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Thomas, Douglas D.

Biological Chemistry

Editor-in-Chief: Brüne, Bernhard

Editorial Board Member: Buchner, Johannes / Lei, Ming / Ludwig, Stephan / Sies, Helmut / Turk, Boris / Wittinghofer, Alfred

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1437-4315
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Volume 391, Issue 8 (Aug 2010)

Issues

Is BACE1 a suitable therapeutic target for the treatment of Alzheimer's disease? Current strategies and future directions

David W. Klaver
  • Menzies Research Institute, University of Tasmania, Hobart, Tasmania 7000, Australia
  • Department of Biochemistry and Molecular Biology, Monash University, Clayton, Victoria 3800, Australia
/ Matthew C.J. Wilce
  • Department of Biochemistry and Molecular Biology, Monash University, Clayton, Victoria 3800, Australia
/ Hao Cui
  • Menzies Research Institute, University of Tasmania, Hobart, Tasmania 7000, Australia
  • Department of Pharmacy, University of Tasmania, Hobart, Tasmania 7000, Australia
/ Amos C. Hung
  • Menzies Research Institute, University of Tasmania, Hobart, Tasmania 7000, Australia
/ Robert Gasperini
  • Menzies Research Institute, University of Tasmania, Hobart, Tasmania 7000, Australia
/ Lisa Foa
  • Menzies Research Institute, University of Tasmania, Hobart, Tasmania 7000, Australia
/ David H. Small
  • Menzies Research Institute, University of Tasmania, Hobart, Tasmania 7000, Australia
  • Department of Biochemistry and Molecular Biology, Monash University, Clayton, Victoria 3800, Australia
Published Online: 2010-05-19 | DOI: https://doi.org/10.1515/bc.2010.089

Abstract

Alzheimer's disease (AD) is characterized by the extracellular deposition of the β-amyloid protein (Aβ). Aβ is a fragment of a much larger precursor protein, the amyloid precursor protein (APP). Sequential proteolytic cleavage of APP by β-secretase and γ-secretase liberates Aβ from APP. The aspartyl protease BACE1 (β-site APP-cleaving enzyme 1) catalyses the rate-limiting step in the production of Aβ, and as such it is considered to be a major target for drug development in Alzheimer's disease. However, the development of a BACE1 inhibitor therapy is problematic for two reasons. First, BACE1 has been found to have important physiological roles. Therefore, inhibition of the enzyme could have toxic consequences. Second, the active site of BACE1 is relatively large, and many of the bulky compounds that are needed to inhibit BACE1 activity are unlikely to cross the blood-brain barrier. This review focuses on the structure BACE1, current therapeutic strategies based on developing active-site inhibitors, and new approaches to therapy involving targeting the expression or post-translational regulation of BACE1.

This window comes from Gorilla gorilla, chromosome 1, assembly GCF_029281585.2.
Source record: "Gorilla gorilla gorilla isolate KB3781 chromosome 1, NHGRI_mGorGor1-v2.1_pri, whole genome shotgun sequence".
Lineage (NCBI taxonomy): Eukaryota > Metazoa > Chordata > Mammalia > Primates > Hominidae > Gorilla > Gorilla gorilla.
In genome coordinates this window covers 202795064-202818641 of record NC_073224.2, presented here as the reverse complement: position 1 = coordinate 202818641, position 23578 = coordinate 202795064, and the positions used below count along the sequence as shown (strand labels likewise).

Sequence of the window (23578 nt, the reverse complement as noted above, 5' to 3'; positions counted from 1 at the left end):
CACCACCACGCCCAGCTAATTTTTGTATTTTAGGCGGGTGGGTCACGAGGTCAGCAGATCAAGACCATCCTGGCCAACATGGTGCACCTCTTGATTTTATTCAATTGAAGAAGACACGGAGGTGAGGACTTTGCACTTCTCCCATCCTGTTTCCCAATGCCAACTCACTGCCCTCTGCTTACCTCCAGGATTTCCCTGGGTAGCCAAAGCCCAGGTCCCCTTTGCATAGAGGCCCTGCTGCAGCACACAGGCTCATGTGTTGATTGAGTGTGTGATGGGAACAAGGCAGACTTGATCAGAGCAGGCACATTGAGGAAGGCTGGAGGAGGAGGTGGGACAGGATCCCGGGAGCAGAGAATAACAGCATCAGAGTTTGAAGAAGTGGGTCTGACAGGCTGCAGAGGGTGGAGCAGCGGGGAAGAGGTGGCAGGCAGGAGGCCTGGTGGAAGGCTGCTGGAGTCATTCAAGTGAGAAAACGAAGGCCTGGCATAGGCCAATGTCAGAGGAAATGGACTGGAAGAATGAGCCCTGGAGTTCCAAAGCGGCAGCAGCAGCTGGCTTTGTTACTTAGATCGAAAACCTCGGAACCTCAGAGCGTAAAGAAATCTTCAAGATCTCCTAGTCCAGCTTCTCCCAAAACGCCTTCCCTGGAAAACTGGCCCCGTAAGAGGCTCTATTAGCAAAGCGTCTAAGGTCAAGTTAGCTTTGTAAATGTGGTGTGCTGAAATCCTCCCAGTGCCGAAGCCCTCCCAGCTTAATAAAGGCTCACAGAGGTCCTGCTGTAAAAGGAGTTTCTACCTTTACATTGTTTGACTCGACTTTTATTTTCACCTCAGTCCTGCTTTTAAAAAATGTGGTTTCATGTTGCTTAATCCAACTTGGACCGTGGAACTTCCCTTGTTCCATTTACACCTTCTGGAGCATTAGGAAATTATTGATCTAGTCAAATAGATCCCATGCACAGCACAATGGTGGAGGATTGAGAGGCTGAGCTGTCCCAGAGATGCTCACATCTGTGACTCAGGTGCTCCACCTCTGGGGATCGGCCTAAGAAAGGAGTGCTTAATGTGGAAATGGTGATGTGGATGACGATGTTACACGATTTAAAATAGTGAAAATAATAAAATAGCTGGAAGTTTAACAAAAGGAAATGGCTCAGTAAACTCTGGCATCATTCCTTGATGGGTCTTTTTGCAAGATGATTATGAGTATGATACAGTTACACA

Keywords: Alzheimer's disease; amyloid; β-secretase; β-site APP cleaving enzyme (BACE); protease; therapy

About the article

Corresponding author


Received: 2010-02-15

Accepted: 2010-04-14

Published Online: 2010-05-19

Published in Print: 2010-08-01



Citation Information: Biological Chemistry, ISSN (Online) 1437-4315, ISSN (Print) 1431-6730, DOI: https://doi.org/10.1515/bc.2010.089. Export Citation

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